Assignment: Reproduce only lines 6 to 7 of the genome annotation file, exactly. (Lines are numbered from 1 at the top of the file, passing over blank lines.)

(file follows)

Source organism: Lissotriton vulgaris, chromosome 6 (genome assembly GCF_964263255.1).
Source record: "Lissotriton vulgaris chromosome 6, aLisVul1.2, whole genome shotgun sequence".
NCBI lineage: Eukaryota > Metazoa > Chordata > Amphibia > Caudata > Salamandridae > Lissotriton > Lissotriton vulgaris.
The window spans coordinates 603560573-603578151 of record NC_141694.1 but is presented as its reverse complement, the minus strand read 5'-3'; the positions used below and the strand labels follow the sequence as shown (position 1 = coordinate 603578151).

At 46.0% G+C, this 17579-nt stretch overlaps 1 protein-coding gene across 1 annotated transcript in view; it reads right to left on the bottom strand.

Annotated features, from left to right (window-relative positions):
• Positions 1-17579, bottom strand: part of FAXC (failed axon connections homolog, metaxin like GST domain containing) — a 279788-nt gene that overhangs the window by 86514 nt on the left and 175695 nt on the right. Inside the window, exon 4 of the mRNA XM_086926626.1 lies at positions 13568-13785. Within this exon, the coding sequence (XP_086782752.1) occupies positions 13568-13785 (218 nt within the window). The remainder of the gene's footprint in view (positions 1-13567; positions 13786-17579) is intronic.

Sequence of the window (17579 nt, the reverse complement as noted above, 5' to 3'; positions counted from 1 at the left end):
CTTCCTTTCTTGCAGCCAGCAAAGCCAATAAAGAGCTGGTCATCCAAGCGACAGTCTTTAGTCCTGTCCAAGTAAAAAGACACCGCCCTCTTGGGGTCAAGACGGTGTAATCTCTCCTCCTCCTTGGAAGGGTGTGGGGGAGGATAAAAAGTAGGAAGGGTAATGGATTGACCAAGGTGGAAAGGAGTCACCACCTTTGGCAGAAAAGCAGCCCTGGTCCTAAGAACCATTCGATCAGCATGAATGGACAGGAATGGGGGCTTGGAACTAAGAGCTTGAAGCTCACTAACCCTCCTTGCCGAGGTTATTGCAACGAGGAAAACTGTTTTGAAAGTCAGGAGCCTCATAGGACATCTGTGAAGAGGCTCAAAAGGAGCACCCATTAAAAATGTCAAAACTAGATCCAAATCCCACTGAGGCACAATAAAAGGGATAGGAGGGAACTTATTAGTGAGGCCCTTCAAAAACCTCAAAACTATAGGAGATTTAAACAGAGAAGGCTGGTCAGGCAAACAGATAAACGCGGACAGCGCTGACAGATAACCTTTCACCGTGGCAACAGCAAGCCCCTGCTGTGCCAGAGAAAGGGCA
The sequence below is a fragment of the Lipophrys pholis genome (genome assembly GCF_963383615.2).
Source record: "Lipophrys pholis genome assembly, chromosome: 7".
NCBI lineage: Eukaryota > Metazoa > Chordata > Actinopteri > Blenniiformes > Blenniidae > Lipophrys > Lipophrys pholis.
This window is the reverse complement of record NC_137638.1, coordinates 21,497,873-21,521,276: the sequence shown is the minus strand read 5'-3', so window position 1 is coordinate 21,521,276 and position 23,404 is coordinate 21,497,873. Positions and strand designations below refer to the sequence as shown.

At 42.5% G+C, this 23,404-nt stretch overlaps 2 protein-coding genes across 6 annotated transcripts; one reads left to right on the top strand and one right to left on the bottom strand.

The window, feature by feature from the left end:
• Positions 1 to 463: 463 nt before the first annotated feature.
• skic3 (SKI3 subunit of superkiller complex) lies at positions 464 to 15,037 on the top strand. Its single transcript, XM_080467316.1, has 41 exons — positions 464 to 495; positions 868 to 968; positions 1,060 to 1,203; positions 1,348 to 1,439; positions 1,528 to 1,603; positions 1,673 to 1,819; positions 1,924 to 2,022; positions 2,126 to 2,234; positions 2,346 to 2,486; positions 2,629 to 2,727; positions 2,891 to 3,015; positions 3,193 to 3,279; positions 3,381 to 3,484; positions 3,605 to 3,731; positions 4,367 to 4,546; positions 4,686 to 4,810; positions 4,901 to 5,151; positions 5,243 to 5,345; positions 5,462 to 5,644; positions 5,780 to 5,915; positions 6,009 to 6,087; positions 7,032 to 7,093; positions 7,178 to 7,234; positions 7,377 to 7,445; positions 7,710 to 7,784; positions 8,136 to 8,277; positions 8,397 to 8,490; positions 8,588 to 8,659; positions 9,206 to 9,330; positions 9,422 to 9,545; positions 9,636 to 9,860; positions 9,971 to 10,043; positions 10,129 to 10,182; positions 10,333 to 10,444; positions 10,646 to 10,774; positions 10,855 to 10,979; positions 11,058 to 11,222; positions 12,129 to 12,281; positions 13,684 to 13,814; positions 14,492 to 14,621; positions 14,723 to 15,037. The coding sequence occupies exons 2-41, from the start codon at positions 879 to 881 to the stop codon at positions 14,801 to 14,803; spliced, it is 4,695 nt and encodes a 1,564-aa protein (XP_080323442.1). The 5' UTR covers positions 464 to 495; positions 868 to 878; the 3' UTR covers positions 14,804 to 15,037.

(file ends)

Annotated features, from left to right (window-relative positions):
• Positions 1-17579, bottom strand: part of FAXC (failed axon connections homolog, metaxin like GST domain containing) — a 279788-nt gene that overhangs the window by 86514 nt on the left and 175695 nt on the right. Inside the window, exon 4 of the mRNA XM_086926626.1 lies at positions 13568-13785. Within this exon, the coding sequence (XP_086782752.1) occupies positions 13568-13785 (218 nt within the window). The remainder of the gene's footprint in view (positions 1-13567; positions 13786-17579) is intronic.